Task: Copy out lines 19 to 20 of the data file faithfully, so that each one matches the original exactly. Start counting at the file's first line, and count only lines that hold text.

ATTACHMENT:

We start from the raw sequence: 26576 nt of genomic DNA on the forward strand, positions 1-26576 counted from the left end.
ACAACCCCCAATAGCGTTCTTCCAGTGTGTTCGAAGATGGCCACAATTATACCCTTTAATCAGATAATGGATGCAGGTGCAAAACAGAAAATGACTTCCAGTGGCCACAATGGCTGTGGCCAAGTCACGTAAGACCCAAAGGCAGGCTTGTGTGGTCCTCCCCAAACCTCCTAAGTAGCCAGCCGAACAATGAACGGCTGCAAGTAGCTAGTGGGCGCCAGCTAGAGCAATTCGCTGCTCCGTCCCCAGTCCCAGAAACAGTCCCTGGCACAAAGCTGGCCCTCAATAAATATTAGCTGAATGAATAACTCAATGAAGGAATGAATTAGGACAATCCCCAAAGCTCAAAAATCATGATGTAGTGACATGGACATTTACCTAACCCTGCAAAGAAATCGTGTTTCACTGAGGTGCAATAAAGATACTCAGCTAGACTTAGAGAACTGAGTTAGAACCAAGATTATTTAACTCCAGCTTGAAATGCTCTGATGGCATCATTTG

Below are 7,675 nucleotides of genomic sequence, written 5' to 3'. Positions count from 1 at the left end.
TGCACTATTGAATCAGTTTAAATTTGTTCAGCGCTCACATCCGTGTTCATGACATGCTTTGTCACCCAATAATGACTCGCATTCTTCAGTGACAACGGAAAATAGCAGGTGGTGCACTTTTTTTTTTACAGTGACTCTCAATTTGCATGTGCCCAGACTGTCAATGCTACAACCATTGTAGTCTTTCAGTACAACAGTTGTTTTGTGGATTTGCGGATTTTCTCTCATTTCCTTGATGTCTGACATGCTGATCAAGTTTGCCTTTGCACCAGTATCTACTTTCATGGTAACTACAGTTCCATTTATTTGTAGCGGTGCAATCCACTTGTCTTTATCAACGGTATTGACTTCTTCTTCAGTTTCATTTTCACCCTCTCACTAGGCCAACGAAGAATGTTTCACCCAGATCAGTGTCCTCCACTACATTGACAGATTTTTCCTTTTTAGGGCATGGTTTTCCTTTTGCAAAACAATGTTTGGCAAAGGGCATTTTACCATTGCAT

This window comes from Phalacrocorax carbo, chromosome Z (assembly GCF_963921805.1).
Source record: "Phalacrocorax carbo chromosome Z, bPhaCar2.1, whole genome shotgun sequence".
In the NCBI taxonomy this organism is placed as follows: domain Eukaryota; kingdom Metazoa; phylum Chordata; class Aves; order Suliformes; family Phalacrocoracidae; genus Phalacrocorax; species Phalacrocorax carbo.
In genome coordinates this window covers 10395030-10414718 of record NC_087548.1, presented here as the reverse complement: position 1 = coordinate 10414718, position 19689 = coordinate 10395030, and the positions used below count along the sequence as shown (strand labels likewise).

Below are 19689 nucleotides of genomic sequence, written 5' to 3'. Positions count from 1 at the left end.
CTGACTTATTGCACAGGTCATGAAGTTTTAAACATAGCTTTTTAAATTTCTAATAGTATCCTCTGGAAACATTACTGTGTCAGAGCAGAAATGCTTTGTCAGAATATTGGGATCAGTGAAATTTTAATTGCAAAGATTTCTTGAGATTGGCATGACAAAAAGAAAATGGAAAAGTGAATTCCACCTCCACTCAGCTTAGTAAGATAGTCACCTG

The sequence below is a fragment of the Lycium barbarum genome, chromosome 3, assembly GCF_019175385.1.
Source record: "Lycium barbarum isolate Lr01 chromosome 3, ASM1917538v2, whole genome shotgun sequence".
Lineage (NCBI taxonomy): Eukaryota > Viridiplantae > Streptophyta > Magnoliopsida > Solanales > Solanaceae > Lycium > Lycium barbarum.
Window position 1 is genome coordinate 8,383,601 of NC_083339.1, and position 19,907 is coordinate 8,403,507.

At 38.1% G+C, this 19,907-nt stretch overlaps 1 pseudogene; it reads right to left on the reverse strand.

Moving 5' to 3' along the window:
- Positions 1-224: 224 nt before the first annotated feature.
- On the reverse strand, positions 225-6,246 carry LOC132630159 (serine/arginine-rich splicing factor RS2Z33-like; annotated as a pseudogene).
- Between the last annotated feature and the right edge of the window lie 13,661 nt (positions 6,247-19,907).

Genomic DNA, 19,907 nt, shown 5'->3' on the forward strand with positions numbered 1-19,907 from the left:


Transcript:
- Between the last annotated feature and the right edge of the window lie 13,661 nt (positions 6,247-19,907).

Genomic DNA, 19,907 nt, shown 5'->3' on the forward strand with positions numbered 1-19,907 from the left: